Thursday, July 5, 2018
01 Paintings and tales of Mermaids, with Footnotes, 5
Maurice William Greiffenhagen
Oil on canvas
Height: 100 cm (39.37 in.), Width: 100 cm (39.37 in.)
Paisley Museum and Art Galleries (United Kingdom - Paisley, Renfrewshire)
This early work both illustrated and was inspired by a poem by Goethe, which tells the story of a mermaid who rises from the waters to complain to a fisherman that he is enticing her children to death. Gradually the mermaid's own beauty lures the fisherman into the water and to oblivion. More on this painting
Maurice Greiffenhagen RA (15 December 1862 – 26 December 1931) was a British painter and Royal Academician. He illustrated books and designed posters as well as painting idyllic landscapes.
He was born in London. Exhibiting at the Royal Academy of Arts from 1884, he was made an Associate Member in 1916 and a Royal Academician in 1922. From 1906 until 1926, he taught at the Glasgow School of Art. Greiffenhagen exhibited at the first exhibition of the Society of Graphic Art in 1921.
His friendship with H Rider Haggard led to him illustrating the author's popular adventure books, starting with an edition of She: A History of Adventure in 1889 – though Greiffenhagen apparently "disliked doing black-and-white work". He illustrated the serialisation of Ayesha The Return of She (1904–05) and that of The Holy Flower (1913–14) in the Windsor Magazine.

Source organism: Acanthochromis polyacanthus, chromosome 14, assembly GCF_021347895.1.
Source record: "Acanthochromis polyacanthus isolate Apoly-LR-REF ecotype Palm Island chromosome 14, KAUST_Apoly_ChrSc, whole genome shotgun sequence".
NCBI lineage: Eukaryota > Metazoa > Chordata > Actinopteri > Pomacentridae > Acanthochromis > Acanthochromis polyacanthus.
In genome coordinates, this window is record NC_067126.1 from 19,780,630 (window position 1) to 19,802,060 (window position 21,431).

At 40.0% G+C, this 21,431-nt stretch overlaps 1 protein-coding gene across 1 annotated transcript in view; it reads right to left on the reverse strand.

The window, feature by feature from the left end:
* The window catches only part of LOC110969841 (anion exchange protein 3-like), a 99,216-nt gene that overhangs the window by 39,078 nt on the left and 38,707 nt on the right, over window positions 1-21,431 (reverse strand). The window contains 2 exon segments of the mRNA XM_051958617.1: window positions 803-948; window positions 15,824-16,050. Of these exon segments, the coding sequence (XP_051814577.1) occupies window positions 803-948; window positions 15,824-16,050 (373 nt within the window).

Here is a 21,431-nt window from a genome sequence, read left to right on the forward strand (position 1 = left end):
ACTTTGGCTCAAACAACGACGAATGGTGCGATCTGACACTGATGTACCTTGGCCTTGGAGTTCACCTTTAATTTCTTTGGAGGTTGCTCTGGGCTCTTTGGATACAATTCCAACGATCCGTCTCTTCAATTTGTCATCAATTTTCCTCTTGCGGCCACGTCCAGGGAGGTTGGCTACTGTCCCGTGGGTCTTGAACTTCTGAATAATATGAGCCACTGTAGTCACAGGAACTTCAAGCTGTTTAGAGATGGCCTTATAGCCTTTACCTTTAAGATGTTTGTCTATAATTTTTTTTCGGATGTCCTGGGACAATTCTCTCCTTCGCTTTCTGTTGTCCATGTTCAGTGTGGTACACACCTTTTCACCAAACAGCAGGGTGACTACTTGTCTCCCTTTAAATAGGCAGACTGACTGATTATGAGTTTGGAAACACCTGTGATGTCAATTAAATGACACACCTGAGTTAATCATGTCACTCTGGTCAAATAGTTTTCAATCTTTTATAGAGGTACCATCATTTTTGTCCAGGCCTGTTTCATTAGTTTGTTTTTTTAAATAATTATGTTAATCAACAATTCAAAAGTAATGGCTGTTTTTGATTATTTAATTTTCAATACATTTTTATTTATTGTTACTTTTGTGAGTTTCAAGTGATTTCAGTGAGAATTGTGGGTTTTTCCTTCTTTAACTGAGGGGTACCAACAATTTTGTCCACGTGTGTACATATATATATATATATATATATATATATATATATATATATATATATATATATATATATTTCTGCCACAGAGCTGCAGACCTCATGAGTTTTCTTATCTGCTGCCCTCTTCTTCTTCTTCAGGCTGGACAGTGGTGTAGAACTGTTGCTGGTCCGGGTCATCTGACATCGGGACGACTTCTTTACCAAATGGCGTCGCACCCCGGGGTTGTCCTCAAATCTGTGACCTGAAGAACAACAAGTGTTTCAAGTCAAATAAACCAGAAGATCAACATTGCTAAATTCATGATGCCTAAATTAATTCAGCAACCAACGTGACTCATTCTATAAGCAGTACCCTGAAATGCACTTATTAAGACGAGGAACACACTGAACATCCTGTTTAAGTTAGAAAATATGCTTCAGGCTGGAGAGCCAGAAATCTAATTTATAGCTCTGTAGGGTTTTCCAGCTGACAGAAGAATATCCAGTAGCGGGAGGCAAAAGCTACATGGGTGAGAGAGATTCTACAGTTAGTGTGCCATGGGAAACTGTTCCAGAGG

He also illustrated a number of Edgar Wallace's Sanders of the River books for the Windsor Magazine: The Keepers of the King's Peace (1916–17), Lieutenant Bones (1917–18) and Sandi, The Kingmaker (1921).
Greiffenhagen's 1891 painting, An Idyll, inspired D H Lawrence's novel The White Peacock. The painting had "a profound effect" on the author. In 1910, Greiffenhagen illustrated a book of poems by Charles F. Parsons entitled Some Thoughts at Eventide.
Greiffenhagen also created distinctive commercial posters, including a colourful 1894 advertisement for Pall Mall Budget magazine which "created a distinct sensation among the younger men" according to one contemporary periodical. In 1924, he created "The Gateway of the North", one of the most popular travel posters in a series commissioned by London, Midland and Scottish Railway. More on Maurice Greiffenhagen
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